Adopt a flexible, just-in-time approach to resettlement in urban contexts. In unplanned and rapidly changing urban environments, it is difficult to identify the people who will be affected by the project until detailed designs are complete and the project impact area has been physically identified and marked. When the construction works occur months or years after resettlement planning is conducted there is a high risk that circumstances on the ground in the construction corridor will have changed considerably at the time of construction, and that earlier plans and related cost estimates will prove inaccurate. Close coordination between key parties is necessary so that contractors can segment and sequence their work with just-in-time resettlement efforts. Dynamic population growth and implementation delays can both lead to dramatic changes in the final design and resettlement impacts. At the beginning of the Zambia Compact, the resettlement budget was roughly $6.7 million, and it was estimated that there would be 1,600 project-affected people. By the end of the compact, the budget increased to $26.3 million with 5,167 project-affected people. The difference was due to changes in construction design, rapid growth in Lusaka, and a two-year lag between the original resettlement plans and construction implementation, illustrating how work in a dense, dynamic urban environment requires a more nimble and adaptive approach to estimating costs and planning budgets.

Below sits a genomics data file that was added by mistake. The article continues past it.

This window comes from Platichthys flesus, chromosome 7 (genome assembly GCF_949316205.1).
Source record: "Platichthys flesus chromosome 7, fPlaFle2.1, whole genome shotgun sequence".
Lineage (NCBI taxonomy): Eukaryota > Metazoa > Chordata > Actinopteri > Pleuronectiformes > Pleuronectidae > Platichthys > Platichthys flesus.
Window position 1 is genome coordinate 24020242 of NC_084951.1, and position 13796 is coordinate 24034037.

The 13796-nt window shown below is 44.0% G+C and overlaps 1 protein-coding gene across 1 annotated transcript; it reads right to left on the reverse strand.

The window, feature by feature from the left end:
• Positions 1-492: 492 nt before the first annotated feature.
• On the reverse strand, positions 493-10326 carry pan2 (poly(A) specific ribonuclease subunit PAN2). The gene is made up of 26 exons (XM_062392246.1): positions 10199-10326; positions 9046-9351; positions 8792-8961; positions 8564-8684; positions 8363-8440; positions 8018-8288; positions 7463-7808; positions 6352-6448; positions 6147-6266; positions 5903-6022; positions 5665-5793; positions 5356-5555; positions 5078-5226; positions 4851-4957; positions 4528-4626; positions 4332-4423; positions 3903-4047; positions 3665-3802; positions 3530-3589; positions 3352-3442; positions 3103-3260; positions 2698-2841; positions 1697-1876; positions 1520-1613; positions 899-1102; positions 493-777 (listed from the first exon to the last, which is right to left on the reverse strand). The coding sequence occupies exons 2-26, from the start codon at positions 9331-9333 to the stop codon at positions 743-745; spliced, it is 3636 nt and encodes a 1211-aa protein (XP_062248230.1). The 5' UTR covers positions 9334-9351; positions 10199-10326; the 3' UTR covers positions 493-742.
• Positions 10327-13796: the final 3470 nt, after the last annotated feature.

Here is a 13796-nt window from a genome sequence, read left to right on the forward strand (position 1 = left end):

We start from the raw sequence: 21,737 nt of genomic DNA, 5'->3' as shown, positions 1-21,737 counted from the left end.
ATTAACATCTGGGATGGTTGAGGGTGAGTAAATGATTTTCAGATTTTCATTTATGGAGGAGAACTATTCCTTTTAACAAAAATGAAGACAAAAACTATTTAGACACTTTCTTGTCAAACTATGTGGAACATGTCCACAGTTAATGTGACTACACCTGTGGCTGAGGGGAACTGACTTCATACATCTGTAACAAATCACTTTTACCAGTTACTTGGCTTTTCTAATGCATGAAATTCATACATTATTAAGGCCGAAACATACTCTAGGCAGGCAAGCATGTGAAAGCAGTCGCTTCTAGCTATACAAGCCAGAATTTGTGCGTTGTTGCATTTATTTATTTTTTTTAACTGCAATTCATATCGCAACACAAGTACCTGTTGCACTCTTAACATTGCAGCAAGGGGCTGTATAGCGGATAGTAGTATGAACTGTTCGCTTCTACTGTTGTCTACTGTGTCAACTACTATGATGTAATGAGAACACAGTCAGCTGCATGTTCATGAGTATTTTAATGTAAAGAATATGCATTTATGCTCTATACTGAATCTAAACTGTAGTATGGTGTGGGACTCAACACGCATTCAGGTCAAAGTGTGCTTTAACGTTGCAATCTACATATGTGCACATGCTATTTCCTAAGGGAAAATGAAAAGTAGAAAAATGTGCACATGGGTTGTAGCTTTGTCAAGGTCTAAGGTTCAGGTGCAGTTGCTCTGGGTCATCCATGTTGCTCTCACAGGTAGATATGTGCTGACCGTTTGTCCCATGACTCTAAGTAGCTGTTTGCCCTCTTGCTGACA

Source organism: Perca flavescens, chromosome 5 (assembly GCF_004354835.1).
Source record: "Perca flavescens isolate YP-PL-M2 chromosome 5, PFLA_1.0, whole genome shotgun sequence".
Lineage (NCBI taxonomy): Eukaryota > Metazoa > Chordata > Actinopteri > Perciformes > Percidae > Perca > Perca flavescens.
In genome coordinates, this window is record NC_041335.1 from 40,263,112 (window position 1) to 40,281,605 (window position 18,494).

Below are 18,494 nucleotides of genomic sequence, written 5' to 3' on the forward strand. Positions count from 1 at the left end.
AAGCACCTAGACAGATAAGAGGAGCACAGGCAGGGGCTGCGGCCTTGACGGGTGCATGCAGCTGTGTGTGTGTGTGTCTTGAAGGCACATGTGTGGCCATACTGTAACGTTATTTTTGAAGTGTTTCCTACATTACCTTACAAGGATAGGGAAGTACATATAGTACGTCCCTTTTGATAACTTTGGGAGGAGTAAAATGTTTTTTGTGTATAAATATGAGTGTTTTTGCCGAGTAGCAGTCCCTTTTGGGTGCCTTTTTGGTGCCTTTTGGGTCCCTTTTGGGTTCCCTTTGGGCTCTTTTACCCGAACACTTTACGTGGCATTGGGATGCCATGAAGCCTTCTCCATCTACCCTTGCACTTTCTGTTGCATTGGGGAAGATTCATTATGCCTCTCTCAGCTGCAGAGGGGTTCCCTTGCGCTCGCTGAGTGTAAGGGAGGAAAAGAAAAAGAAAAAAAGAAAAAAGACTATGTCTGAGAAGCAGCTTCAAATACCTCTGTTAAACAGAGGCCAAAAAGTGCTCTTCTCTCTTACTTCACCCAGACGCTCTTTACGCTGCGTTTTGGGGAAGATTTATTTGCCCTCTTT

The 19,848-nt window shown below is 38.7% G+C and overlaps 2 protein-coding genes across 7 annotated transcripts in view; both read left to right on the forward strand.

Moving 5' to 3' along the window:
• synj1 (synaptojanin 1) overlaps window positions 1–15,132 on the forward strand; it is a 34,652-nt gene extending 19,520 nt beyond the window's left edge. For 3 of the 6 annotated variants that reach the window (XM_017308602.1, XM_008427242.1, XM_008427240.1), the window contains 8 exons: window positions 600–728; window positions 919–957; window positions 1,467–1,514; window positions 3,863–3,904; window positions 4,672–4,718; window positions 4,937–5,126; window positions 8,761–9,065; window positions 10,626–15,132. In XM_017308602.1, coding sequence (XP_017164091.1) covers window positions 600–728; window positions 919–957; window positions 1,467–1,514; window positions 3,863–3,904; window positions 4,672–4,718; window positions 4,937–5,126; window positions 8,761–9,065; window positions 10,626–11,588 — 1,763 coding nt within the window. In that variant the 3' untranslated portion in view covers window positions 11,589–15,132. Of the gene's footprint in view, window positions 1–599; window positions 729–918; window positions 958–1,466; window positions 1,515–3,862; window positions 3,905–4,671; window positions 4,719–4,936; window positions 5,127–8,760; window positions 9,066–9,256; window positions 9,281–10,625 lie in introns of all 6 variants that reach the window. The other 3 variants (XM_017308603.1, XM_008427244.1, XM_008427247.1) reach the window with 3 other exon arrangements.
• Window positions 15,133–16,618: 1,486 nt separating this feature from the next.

Integrate stakeholder engagement throughout compact implementation. MCA integrated several MCC stakeholder engagement requirements into one overall stakeholder engagement plan that clearly defined roles and responsibilities while not overburdening MCA with excessive bureaucracy. Stakeholder consultation and engagement should be addressed in the design of the project and in the corresponding budget. MCA’s early and inclusive consultation helped minimize the number of grievances, garnered support for the project, and facilitated the resettlement and construction processes despite the large increase in the number of people who were affected by resettlement. Consistent, two-way engagement with stakeholders, particularly those who are directly impacted by construction, promotes positive outcomes for the community and the compact.